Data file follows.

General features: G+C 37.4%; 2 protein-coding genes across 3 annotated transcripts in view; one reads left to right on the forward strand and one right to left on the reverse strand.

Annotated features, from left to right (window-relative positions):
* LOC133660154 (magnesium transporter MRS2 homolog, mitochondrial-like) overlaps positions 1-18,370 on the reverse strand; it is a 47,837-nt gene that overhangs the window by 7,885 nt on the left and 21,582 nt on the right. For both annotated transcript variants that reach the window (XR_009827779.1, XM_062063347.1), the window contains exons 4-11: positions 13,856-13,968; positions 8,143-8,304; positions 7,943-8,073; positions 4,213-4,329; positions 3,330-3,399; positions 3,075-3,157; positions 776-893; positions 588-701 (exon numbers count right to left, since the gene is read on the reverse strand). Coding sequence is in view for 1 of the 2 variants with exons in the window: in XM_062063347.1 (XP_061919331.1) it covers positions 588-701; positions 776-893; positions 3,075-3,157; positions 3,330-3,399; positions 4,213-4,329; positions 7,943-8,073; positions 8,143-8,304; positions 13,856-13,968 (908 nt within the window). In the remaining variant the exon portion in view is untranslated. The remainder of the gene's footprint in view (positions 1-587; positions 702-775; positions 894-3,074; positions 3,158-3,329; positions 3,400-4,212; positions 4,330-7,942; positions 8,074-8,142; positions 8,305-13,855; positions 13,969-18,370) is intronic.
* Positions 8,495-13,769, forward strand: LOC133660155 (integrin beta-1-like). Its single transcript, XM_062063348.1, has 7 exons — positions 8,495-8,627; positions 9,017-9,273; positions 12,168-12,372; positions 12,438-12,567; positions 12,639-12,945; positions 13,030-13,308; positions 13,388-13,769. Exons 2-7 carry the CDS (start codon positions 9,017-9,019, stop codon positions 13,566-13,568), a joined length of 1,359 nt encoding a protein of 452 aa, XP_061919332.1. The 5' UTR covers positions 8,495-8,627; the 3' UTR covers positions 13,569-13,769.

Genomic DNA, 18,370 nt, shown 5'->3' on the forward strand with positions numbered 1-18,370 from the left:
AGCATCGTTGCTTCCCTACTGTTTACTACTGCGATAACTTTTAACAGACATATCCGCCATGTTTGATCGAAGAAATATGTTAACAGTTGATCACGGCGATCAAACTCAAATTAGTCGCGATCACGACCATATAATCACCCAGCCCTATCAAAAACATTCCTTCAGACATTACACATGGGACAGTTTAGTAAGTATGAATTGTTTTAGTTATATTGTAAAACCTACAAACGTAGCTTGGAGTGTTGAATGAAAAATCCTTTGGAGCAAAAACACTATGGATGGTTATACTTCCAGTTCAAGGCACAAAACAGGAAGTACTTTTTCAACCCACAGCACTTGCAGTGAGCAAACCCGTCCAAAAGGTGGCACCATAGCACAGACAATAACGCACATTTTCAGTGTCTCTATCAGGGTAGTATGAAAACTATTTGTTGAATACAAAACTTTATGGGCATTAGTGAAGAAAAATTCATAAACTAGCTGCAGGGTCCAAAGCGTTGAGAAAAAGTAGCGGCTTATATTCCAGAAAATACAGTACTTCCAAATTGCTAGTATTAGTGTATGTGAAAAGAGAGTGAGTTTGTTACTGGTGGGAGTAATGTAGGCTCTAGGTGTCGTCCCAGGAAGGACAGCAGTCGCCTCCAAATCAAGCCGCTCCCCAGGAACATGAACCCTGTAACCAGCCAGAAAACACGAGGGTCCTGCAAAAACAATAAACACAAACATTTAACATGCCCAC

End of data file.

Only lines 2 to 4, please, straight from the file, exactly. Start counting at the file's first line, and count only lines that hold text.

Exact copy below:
Annotated features, from left to right (window-relative positions):
* LOC133660154 (magnesium transporter MRS2 homolog, mitochondrial-like) overlaps positions 1-18,370 on the reverse strand; it is a 47,837-nt gene that overhangs the window by 7,885 nt on the left and 21,582 nt on the right. For both annotated transcript variants that reach the window (XR_009827779.1, XM_062063347.1), the window contains exons 4-11: positions 13,856-13,968; positions 8,143-8,304; positions 7,943-8,073; positions 4,213-4,329; positions 3,330-3,399; positions 3,075-3,157; positions 776-893; positions 588-701 (exon numbers count right to left, since the gene is read on the reverse strand). Coding sequence is in view for 1 of the 2 variants with exons in the window: in XM_062063347.1 (XP_061919331.1) it covers positions 588-701; positions 776-893; positions 3,075-3,157; positions 3,330-3,399; positions 4,213-4,329; positions 7,943-8,073; positions 8,143-8,304; positions 13,856-13,968 (908 nt within the window). In the remaining variant the exon portion in view is untranslated. The remainder of the gene's footprint in view (positions 1-587; positions 702-775; positions 894-3,074; positions 3,158-3,329; positions 3,400-4,212; positions 4,330-7,942; positions 8,074-8,142; positions 8,305-13,855; positions 13,969-18,370) is intronic.
* Positions 8,495-13,769, forward strand: LOC133660155 (integrin beta-1-like). Its single transcript, XM_062063348.1, has 7 exons — positions 8,495-8,627; positions 9,017-9,273; positions 12,168-12,372; positions 12,438-12,567; positions 12,639-12,945; positions 13,030-13,308; positions 13,388-13,769. Exons 2-7 carry the CDS (start codon positions 9,017-9,019, stop codon positions 13,566-13,568), a joined length of 1,359 nt encoding a protein of 452 aa, XP_061919332.1. The 5' UTR covers positions 8,495-8,627; the 3' UTR covers positions 13,569-13,769.